Grand Designs presenter Kevin McCloud has cited ‘ultra thin insulation’ as one of the factors which can help Britainachieve nigh on zero carbon emissions by 2050.
He was speaking on Radio 4 on the day of the publication of a report by the Committee on Climate Change (CCC), the government’s independent adviser on the matter.
And his comments have been welcomed by insulationspecialist Actis, creators of a range of thin insulation products which can eliminate thermal bridging and sometimes even achieve Passivhaus thermal standards.
Kevin McCloud told World at One listeners that he believed the CCC’s revised target of nearly net zero emissions by 2050 was achievable.
“The technology is there already,” he said. “The issue really is one of will and determination.”
He said the main problem as far as cutting carbon emissions from housing is concerned is retrofitting our existing stock. “You can build as many eco houses as you like but, goodness me, it’s addressing those 26 million existing homes that’s the big issue.”
The CCC report’s main author, Chris Stark, says the main reason the 2050 target could be altered from its current 80% emission reduction target was the huge drop in the cost of renewable energy prompted by government policies to nurture solar and wind power.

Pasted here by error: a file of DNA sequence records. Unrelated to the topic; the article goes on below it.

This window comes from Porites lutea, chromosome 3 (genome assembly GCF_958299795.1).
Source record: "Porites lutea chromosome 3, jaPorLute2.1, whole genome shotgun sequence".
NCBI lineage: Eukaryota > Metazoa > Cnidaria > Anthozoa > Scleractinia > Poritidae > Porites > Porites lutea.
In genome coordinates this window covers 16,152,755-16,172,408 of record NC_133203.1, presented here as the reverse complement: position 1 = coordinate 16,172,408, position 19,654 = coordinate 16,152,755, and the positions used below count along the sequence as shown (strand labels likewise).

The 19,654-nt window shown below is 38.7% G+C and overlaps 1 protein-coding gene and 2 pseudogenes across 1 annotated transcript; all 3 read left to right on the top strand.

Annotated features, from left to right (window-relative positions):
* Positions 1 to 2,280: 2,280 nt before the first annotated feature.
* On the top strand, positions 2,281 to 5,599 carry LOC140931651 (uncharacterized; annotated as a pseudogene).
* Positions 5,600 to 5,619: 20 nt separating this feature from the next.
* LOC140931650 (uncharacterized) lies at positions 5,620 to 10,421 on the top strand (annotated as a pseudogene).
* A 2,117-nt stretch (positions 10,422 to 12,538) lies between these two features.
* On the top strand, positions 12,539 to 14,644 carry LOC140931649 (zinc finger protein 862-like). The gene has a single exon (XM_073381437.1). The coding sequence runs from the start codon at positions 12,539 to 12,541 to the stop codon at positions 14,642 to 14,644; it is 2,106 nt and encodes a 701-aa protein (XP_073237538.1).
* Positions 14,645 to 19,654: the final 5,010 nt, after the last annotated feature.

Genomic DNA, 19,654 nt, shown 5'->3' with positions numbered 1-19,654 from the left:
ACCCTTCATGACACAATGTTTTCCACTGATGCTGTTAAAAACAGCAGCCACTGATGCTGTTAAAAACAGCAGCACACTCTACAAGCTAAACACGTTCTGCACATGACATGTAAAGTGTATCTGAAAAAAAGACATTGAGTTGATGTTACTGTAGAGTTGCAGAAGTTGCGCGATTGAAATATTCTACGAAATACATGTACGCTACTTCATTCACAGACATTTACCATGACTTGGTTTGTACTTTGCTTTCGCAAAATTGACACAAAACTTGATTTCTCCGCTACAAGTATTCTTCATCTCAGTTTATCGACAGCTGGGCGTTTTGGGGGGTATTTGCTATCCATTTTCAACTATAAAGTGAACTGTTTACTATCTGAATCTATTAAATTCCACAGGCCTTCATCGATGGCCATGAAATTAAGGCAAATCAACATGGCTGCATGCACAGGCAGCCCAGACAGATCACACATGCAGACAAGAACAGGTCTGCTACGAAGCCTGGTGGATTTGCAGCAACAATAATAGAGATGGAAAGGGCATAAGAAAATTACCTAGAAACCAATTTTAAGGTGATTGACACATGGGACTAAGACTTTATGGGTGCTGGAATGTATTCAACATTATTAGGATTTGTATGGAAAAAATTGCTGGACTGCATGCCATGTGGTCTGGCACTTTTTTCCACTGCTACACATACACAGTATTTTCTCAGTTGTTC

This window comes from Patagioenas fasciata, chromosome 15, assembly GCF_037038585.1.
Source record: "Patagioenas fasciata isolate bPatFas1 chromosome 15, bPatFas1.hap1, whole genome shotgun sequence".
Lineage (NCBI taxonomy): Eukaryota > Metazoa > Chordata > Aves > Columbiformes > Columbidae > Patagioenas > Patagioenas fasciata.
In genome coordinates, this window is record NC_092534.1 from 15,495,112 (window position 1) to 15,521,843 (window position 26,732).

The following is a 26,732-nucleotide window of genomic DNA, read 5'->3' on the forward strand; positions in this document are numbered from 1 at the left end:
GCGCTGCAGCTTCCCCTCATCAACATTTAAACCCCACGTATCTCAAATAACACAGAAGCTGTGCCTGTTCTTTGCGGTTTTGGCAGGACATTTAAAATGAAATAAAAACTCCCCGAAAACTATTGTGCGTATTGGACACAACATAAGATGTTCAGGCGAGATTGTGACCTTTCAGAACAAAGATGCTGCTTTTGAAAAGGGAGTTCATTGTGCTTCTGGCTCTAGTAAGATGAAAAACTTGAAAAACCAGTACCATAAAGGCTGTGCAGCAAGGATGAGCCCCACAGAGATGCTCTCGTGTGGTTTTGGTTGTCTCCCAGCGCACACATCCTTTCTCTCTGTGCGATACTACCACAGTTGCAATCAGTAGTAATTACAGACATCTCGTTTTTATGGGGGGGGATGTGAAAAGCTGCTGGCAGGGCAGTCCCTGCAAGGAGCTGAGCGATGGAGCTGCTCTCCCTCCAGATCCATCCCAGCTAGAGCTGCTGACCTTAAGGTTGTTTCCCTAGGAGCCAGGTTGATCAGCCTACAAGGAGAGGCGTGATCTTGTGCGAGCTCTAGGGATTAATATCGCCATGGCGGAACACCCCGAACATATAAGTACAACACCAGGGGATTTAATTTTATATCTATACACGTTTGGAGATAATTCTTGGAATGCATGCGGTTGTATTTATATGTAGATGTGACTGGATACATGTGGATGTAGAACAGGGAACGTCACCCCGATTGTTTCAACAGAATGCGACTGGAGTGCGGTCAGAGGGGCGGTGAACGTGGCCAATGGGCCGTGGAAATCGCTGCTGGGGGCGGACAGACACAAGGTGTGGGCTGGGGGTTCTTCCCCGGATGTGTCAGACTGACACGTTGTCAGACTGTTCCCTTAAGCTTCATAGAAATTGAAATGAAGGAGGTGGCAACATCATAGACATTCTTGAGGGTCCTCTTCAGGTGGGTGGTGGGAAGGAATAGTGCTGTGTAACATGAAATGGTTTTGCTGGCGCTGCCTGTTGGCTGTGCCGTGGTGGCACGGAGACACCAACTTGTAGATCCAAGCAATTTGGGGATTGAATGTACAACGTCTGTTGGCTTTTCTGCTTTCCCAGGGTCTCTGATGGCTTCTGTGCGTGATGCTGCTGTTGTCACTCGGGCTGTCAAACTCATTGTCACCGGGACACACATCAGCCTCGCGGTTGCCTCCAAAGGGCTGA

The CCC believes that achieving almost zero emissions depends on low-carbon technologies and changes to industry, and public behaviour. But it says it will only be possible if the government, which is studying the report, backs it with both policies and finance.
Actis national specification manager Dan Anson-Hart said that he was realistic about the role which could be played by the four Actis Hybrid products – a honeycomb insulation, Hybris, insulating vapour control layer HControl Hybrid and a roof and wall variant of insulating breather membrane Boost ‘R Hybrid..
“Clearly the vision to achieve more or less net zero in just over 30 years’ time will need major policy and lifestylechanges as the CCC points out. But good old KevinMcCloud is right – new construction methods and innovative products like ours can make a real difference to the impacton the environment of the new homes we build from now onwards.
“What we also need are financial incentives to help occupants and housing associations retrofit older housing stock and improve their thermal efficiency. We need to do everything we can to help our country’s housing play its part in the fight to cut carbon emissions.”